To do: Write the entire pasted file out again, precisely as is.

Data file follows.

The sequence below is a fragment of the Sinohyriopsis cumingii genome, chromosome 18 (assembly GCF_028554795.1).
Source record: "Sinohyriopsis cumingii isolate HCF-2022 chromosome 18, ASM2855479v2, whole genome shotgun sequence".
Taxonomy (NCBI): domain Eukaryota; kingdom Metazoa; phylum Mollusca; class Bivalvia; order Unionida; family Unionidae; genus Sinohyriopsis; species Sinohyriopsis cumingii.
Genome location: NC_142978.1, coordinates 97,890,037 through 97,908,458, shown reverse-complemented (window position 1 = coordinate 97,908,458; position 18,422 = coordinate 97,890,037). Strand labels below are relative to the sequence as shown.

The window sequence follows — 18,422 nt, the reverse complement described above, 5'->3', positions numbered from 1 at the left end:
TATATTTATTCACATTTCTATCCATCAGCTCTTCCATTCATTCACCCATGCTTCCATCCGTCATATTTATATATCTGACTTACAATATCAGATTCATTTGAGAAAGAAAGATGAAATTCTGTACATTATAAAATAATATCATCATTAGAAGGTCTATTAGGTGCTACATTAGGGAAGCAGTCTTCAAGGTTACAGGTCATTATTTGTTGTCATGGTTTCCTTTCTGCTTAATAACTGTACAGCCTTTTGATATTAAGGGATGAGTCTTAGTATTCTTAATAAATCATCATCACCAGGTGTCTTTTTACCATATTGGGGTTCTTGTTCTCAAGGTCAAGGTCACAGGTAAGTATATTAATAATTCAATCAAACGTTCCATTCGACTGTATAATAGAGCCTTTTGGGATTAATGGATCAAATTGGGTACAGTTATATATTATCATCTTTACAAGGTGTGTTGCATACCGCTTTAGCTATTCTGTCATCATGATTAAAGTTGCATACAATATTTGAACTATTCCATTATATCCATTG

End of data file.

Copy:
The sequence below is a fragment of the Sinohyriopsis cumingii genome, chromosome 18 (assembly GCF_028554795.1).
Source record: "Sinohyriopsis cumingii isolate HCF-2022 chromosome 18, ASM2855479v2, whole genome shotgun sequence".
Taxonomy (NCBI): domain Eukaryota; kingdom Metazoa; phylum Mollusca; class Bivalvia; order Unionida; family Unionidae; genus Sinohyriopsis; species Sinohyriopsis cumingii.
Genome location: NC_142978.1, coordinates 97,890,037 through 97,908,458, shown reverse-complemented (window position 1 = coordinate 97,908,458; position 18,422 = coordinate 97,890,037). Strand labels below are relative to the sequence as shown.

The window sequence follows — 18,422 nt, the reverse complement described above, 5'->3', positions numbered from 1 at the left end:
TATATTTATTCACATTTCTATCCATCAGCTCTTCCATTCATTCACCCATGCTTCCATCCGTCATATTTATATATCTGACTTACAATATCAGATTCATTTGAGAAAGAAAGATGAAATTCTGTACATTATAAAATAATATCATCATTAGAAGGTCTATTAGGTGCTACATTAGGGAAGCAGTCTTCAAGGTTACAGGTCATTATTTGTTGTCATGGTTTCCTTTCTGCTTAATAACTGTACAGCCTTTTGATATTAAGGGATGAGTCTTAGTATTCTTAATAAATCATCATCACCAGGTGTCTTTTTACCATATTGGGGTTCTTGTTCTCAAGGTCAAGGTCACAGGTAAGTATATTAATAATTCAATCAAACGTTCCATTCGACTGTATAATAGAGCCTTTTGGGATTAATGGATCAAATTGGGTACAGTTATATATTATCATCTTTACAAGGTGTGTTGCATACCGCTTTAGCTATTCTGTCATCATGATTAAAGTTGCATACAATATTTGAACTATTCCATTATATCCATTG